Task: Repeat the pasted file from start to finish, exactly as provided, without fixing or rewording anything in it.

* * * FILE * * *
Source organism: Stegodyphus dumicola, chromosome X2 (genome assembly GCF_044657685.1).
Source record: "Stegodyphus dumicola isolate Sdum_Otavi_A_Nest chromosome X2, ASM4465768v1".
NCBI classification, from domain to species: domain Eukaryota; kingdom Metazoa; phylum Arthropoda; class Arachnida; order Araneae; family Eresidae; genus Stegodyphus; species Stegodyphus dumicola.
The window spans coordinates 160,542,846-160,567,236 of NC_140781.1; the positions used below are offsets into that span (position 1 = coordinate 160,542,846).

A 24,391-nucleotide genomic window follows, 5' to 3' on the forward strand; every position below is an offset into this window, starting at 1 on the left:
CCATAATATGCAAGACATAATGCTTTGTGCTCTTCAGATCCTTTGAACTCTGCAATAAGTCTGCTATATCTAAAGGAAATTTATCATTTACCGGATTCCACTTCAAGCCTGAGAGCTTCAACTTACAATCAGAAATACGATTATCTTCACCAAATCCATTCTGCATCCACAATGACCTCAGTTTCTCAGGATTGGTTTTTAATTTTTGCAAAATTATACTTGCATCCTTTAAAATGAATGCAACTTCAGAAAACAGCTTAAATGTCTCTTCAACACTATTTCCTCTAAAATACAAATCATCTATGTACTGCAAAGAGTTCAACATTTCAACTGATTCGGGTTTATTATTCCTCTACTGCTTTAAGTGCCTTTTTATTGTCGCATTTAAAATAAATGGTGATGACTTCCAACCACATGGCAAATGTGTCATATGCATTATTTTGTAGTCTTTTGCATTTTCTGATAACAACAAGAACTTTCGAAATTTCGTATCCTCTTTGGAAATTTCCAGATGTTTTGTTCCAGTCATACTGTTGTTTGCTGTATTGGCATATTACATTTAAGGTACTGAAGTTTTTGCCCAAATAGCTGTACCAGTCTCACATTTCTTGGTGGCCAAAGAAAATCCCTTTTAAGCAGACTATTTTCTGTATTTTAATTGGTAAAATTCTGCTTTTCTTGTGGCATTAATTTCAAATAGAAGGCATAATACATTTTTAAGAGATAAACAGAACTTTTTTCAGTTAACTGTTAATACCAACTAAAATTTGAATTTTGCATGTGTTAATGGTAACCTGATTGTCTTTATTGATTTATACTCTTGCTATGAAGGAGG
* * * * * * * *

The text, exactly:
Source organism: Stegodyphus dumicola, chromosome X2 (genome assembly GCF_044657685.1).
Source record: "Stegodyphus dumicola isolate Sdum_Otavi_A_Nest chromosome X2, ASM4465768v1".
NCBI classification, from domain to species: domain Eukaryota; kingdom Metazoa; phylum Arthropoda; class Arachnida; order Araneae; family Eresidae; genus Stegodyphus; species Stegodyphus dumicola.
The window spans coordinates 160,542,846-160,567,236 of NC_140781.1; the positions used below are offsets into that span (position 1 = coordinate 160,542,846).

A 24,391-nucleotide genomic window follows, 5' to 3' on the forward strand; every position below is an offset into this window, starting at 1 on the left:
CCATAATATGCAAGACATAATGCTTTGTGCTCTTCAGATCCTTTGAACTCTGCAATAAGTCTGCTATATCTAAAGGAAATTTATCATTTACCGGATTCCACTTCAAGCCTGAGAGCTTCAACTTACAATCAGAAATACGATTATCTTCACCAAATCCATTCTGCATCCACAATGACCTCAGTTTCTCAGGATTGGTTTTTAATTTTTGCAAAATTATACTTGCATCCTTTAAAATGAATGCAACTTCAGAAAACAGCTTAAATGTCTCTTCAACACTATTTCCTCTAAAATACAAATCATCTATGTACTGCAAAGAGTTCAACATTTCAACTGATTCGGGTTTATTATTCCTCTACTGCTTTAAGTGCCTTTTTATTGTCGCATTTAAAATAAATGGTGATGACTTCCAACCACATGGCAAATGTGTCATATGCATTATTTTGTAGTCTTTTGCATTTTCTGATAACAACAAGAACTTTCGAAATTTCGTATCCTCTTTGGAAATTTCCAGATGTTTTGTTCCAGTCATACTGTTGTTTGCTGTATTGGCATATTACATTTAAGGTACTGAAGTTTTTGCCCAAATAGCTGTACCAGTCTCACATTTCTTGGTGGCCAAAGAAAATCCCTTTTAAGCAGACTATTTTCTGTATTTTAATTGGTAAAATTCTGCTTTTCTTGTGGCATTAATTTCAAATAGAAGGCATAATACATTTTTAAGAGATAAACAGAACTTTTTTCAGTTAACTGTTAATACCAACTAAAATTTGAATTTTGCATGTGTTAATGGTAACCTGATTGTCTTTATTGATTTATACTCTTGCTATGAAGGAGG